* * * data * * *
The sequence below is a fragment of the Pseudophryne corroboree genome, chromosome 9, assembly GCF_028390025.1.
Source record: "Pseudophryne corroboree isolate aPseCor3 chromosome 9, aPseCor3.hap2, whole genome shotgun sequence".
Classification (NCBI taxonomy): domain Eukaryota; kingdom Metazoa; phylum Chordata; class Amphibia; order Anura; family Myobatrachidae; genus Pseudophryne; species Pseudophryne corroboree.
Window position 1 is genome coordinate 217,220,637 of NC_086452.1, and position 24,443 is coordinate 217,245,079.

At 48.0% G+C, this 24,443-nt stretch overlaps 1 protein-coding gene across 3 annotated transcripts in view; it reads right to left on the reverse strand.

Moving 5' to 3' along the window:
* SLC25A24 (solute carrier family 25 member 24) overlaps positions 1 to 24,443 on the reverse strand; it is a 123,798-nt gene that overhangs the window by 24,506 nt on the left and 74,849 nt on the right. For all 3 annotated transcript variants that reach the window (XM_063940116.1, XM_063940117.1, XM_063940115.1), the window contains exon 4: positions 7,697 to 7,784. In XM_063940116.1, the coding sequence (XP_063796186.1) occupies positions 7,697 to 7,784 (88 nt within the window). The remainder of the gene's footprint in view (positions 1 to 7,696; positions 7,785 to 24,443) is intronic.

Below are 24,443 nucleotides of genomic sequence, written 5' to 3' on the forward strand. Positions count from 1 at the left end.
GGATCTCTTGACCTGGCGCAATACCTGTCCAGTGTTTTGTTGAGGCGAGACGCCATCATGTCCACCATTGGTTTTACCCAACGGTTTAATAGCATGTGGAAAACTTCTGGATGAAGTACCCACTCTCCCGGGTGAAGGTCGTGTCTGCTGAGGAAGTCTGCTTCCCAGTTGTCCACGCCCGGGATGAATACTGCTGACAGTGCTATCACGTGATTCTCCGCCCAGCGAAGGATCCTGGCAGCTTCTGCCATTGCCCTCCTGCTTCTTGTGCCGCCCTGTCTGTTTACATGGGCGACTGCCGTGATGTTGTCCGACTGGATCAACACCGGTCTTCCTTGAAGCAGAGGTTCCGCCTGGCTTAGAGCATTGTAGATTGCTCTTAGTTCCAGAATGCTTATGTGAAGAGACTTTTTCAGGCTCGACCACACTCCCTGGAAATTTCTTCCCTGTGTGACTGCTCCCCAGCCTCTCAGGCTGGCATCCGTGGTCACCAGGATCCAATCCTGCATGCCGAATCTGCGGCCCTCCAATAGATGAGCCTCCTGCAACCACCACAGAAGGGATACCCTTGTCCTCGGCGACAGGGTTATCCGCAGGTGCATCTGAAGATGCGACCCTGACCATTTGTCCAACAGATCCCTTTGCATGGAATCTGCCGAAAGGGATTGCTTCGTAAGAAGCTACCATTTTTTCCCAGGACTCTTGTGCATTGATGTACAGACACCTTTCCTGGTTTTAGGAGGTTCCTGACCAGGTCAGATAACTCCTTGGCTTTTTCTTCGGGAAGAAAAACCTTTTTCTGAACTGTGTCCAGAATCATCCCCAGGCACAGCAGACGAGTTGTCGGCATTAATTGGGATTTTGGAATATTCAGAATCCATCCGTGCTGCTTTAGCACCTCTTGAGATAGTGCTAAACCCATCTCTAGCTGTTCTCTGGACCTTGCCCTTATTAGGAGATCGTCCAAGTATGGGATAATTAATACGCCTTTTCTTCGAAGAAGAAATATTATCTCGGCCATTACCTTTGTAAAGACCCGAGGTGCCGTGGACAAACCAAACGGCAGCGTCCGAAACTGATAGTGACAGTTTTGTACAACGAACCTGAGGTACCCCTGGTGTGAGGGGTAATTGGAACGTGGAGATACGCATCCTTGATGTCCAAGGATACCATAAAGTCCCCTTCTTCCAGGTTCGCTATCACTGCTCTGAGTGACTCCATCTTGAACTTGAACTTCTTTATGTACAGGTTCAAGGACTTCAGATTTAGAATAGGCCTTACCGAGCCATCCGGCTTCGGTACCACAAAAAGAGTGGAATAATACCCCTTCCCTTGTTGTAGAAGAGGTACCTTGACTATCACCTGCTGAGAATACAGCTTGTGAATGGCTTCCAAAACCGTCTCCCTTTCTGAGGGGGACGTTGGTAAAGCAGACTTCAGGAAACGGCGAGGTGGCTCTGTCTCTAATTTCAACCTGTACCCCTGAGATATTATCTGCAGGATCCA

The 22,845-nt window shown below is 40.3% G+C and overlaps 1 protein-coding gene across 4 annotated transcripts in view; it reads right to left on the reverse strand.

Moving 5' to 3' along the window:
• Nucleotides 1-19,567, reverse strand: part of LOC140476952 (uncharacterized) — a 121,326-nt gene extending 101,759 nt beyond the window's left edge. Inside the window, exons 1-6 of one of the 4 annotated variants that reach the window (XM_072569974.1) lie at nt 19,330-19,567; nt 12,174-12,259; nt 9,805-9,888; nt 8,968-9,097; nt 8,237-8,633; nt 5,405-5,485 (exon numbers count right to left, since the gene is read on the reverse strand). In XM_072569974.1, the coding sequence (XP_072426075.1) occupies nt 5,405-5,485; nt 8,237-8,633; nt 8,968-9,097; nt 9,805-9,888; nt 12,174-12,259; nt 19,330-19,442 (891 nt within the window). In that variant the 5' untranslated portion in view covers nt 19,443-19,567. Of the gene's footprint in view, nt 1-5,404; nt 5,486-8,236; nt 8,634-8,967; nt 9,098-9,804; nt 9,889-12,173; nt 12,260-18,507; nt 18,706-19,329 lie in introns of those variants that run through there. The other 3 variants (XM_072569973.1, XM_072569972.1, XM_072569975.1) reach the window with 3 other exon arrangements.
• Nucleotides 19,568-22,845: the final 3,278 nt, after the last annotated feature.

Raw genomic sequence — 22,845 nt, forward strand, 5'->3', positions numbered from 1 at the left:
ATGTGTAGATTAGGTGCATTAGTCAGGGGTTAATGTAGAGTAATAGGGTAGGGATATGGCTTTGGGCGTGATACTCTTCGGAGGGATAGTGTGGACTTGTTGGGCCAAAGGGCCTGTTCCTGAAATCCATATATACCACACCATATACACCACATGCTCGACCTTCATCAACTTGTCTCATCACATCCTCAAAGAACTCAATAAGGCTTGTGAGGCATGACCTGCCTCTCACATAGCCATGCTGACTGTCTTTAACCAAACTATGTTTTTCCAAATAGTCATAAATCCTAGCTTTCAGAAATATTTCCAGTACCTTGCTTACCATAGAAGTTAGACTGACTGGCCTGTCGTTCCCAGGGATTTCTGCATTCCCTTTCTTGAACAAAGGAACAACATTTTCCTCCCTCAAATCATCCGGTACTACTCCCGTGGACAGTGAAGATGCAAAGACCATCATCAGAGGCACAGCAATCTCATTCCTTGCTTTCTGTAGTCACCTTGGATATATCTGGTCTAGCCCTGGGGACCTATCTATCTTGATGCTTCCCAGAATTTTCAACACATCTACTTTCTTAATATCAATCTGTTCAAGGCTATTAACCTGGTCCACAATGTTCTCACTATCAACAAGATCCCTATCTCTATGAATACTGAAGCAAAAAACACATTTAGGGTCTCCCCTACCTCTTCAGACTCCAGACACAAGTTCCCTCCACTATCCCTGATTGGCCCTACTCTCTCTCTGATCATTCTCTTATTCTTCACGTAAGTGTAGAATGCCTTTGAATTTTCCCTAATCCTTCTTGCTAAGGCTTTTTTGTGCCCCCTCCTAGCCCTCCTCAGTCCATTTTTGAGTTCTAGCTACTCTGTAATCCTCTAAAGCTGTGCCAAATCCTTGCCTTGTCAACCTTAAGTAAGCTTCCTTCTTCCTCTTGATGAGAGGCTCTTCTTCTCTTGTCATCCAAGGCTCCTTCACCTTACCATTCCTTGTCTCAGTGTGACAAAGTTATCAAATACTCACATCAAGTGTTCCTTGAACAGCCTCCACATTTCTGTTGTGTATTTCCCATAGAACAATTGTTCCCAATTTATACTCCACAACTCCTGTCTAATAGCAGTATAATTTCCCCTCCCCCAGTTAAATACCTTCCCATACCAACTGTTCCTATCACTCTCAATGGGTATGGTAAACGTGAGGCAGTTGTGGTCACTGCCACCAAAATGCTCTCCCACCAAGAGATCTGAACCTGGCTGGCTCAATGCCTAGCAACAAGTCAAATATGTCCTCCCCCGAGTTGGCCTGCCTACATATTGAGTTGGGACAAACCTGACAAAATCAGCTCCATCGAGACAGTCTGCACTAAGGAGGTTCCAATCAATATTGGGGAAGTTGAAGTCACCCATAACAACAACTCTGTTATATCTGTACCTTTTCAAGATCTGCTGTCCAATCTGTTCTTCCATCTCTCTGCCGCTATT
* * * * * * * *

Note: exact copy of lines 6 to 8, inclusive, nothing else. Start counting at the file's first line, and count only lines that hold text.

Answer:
Moving 5' to 3' along the window:
* SLC25A24 (solute carrier family 25 member 24) overlaps positions 1 to 24,443 on the reverse strand; it is a 123,798-nt gene that overhangs the window by 24,506 nt on the left and 74,849 nt on the right. For all 3 annotated transcript variants that reach the window (XM_063940116.1, XM_063940117.1, XM_063940115.1), the window contains exon 4: positions 7,697 to 7,784. In XM_063940116.1, the coding sequence (XP_063796186.1) occupies positions 7,697 to 7,784 (88 nt within the window). The remainder of the gene's footprint in view (positions 1 to 7,696; positions 7,785 to 24,443) is intronic.

Below are 24,443 nucleotides of genomic sequence, written 5' to 3' on the forward strand. Positions count from 1 at the left end.